4 - Where does a poem usually begin for you? Are you an author of short pieces that end up combining into a larger project, or are you working on a "book" from the very beginning?
It varies. If You Love Error certainly began as pieces/series, whereas some of my other books have been "book projects" immediately. I do like setting myself constraints (Lands of Yield is entirely in syllabics) and making things more difficult, and I also like shifting those constraints/difficulties as I write myself into a project, so that I'm always challenging myself. I don't always mean formal constraints; lately "I" find myself trying to admit things or use sentences in a way I haven't previously.

5 - Are public readings part of or counter to your creative process? Are you the sort of writer who enjoys doing readings?
Oh fuck no. I mean, I love having done readings, and talking to people after readings. And I don't dislike a moment during, the one when I realize I will actually live. But before the reading, on the day of, I cry and question all of my life choices. This is not exaggeration.

6 - Do you have any theoretical concerns behind your writing? What kinds of questions are you trying to answer with your work? What do you even think the current questions are?
I'm always having big feelings about time (where here feelings are theoretical concerns that haven't been robustly articulated yet?). My partner said something to me a few months ago: "I don't think people remember as much about their lives as you think they do." Writing is for me often the thing Socrates frets about in Phaedrus, a compensation machine for a bad memory. But re: questions: oof. My "creative" mode is not separable from my "scholarly" one but at the same time one of its pleasures is not having to put things in this frame. Who are we talking to? How can language let us imagine a world differently?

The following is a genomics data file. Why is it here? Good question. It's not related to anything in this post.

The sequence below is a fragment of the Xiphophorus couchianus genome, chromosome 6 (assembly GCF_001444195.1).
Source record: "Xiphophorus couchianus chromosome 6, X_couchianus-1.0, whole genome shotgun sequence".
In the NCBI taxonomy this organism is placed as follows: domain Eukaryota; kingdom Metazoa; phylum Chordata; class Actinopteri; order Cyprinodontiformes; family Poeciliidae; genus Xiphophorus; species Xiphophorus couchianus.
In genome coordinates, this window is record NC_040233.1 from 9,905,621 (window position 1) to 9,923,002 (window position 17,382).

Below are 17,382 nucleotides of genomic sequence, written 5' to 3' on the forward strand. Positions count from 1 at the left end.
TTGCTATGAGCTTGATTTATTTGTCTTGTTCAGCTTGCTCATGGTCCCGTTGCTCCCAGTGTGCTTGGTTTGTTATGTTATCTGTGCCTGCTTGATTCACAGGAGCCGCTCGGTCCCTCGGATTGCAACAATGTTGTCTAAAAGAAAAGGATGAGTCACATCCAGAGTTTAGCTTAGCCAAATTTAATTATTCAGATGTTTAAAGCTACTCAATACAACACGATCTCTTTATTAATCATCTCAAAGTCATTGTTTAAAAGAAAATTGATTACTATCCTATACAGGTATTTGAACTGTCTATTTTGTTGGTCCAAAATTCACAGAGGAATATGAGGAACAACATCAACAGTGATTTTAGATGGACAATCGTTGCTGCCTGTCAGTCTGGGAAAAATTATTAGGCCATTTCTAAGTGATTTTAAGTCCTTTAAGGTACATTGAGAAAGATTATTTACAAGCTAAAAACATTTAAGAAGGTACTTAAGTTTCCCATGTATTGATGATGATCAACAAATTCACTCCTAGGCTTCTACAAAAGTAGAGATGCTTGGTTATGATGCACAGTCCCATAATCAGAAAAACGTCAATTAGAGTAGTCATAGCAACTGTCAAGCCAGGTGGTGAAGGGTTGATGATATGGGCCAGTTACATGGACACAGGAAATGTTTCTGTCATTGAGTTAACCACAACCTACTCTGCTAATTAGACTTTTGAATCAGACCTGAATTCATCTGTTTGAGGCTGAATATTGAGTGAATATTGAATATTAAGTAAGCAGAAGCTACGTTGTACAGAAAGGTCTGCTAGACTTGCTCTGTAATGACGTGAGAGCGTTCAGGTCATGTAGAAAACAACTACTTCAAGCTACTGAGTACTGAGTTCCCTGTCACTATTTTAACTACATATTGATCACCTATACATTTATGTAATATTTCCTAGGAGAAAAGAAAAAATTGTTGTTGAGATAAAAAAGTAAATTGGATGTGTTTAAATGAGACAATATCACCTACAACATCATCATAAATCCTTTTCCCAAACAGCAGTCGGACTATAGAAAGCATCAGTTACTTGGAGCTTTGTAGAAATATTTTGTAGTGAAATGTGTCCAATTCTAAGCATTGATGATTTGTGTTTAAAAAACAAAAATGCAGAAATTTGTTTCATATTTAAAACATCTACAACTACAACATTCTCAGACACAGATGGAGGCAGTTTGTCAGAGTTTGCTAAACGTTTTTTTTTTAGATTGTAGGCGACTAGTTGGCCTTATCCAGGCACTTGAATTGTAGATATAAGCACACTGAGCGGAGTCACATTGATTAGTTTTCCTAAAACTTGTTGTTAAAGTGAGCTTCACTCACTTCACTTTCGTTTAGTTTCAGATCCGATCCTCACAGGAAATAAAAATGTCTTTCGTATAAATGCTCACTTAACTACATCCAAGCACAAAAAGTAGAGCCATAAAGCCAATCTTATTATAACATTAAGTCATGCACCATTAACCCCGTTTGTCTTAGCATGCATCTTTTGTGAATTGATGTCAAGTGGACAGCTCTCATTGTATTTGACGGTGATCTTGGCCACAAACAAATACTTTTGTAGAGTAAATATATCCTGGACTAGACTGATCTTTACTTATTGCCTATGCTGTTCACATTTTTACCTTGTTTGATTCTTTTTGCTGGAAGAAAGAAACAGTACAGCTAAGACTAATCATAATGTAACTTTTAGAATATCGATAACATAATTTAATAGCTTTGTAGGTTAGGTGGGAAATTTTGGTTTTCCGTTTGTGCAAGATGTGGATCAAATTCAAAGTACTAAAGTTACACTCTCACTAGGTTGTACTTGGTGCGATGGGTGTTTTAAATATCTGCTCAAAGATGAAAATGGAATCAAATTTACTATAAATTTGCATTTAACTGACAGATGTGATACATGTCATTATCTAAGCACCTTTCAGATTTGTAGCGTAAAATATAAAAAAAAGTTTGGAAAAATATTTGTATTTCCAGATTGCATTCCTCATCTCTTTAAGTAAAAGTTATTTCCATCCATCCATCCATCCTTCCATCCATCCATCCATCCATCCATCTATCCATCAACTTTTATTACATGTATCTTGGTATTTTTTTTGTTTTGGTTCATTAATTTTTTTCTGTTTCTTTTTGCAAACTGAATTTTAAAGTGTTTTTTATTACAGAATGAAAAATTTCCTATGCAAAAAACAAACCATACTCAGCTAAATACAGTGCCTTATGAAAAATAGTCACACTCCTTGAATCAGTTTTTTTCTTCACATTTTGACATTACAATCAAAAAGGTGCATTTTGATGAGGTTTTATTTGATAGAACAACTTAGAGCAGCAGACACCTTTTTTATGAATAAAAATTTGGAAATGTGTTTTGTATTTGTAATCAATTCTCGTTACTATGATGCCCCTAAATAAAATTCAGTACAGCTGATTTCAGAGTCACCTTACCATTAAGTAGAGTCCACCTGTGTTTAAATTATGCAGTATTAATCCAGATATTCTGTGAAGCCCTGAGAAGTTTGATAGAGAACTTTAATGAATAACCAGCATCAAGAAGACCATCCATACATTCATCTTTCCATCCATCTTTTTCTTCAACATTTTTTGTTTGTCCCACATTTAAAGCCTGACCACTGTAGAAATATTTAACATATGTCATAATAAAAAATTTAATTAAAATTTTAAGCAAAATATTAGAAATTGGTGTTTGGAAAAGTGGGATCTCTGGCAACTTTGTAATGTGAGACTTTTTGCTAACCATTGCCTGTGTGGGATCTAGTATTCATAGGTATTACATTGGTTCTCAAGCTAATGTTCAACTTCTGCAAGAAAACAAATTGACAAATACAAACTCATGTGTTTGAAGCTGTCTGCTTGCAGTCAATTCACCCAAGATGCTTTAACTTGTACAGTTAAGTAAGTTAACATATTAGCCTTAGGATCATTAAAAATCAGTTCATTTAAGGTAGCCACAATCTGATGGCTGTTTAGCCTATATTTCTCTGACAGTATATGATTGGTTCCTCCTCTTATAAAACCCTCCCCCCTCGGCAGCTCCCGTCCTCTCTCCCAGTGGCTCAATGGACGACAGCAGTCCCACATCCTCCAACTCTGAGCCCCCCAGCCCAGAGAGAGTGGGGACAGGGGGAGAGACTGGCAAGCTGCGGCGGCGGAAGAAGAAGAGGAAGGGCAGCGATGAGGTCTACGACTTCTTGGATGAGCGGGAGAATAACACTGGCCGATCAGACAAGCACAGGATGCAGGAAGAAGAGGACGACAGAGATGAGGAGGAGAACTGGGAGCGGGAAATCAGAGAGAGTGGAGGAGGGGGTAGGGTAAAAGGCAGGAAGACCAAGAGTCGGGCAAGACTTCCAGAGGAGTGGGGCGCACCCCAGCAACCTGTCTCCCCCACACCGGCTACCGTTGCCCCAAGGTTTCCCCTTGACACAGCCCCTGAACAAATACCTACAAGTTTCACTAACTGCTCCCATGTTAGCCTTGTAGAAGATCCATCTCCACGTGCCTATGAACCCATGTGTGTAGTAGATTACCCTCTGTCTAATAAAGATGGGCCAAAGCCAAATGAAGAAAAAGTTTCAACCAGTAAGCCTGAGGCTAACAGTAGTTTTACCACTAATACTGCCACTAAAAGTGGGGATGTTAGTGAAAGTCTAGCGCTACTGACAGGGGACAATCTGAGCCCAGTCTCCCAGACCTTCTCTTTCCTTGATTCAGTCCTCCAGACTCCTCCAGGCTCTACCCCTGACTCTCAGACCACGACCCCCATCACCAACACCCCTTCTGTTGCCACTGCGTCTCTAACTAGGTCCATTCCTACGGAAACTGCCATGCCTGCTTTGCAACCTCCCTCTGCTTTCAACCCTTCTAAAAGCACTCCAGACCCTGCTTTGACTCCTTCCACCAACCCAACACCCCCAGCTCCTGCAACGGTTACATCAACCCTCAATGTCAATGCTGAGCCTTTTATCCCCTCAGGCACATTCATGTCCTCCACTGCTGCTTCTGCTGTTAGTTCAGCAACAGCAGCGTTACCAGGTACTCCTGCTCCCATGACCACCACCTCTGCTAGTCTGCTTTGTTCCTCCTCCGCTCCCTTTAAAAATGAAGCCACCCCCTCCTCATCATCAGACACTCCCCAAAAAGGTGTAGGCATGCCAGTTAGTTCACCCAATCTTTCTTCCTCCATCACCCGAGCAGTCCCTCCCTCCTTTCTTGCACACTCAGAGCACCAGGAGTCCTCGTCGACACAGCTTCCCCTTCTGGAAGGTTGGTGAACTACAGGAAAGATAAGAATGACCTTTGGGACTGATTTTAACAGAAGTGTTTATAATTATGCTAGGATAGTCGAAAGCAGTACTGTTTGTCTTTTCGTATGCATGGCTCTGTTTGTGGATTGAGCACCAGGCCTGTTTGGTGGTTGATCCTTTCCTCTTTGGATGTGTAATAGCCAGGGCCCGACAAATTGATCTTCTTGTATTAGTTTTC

7 – What do you see the current role of the writer being in larger culture? Does s/he even have one? What do you think the role of the writer should be?

Oh this one's a doozy. I mean, can it be to write? Is that glib? I think I'm being sort of serious -- the writer can have many different kinds of public roles, and can be imbued with various expectations/meanings in different cultural contexts -- that's all well and good. And it would be nice if writers were all good people, and some were ludic, and some were vatic, and some were solitary, and some were community-oriented, and some were empathic. But to me there's no obvious public role for the writer. Ideally, they aspire to produce texts that allow us to see the world differently, and to imagine other possibilities for the world.

8 - Do you find the process of working with an outside editor difficult or essential (or both)?
I haven't done this much in my creative work, and would love to do more of it. In my scholarly work it has been essential; I have trouble seeing the middle register of an argument sometimes and identifying the stakes.

9 - What is the best piece of advice you've heard (not necessarily given to you directly)?
Leave something for tomorrow.

10 - How easy has it been for you to move between genres (poetry to critical prose)? What do you see as the appeal?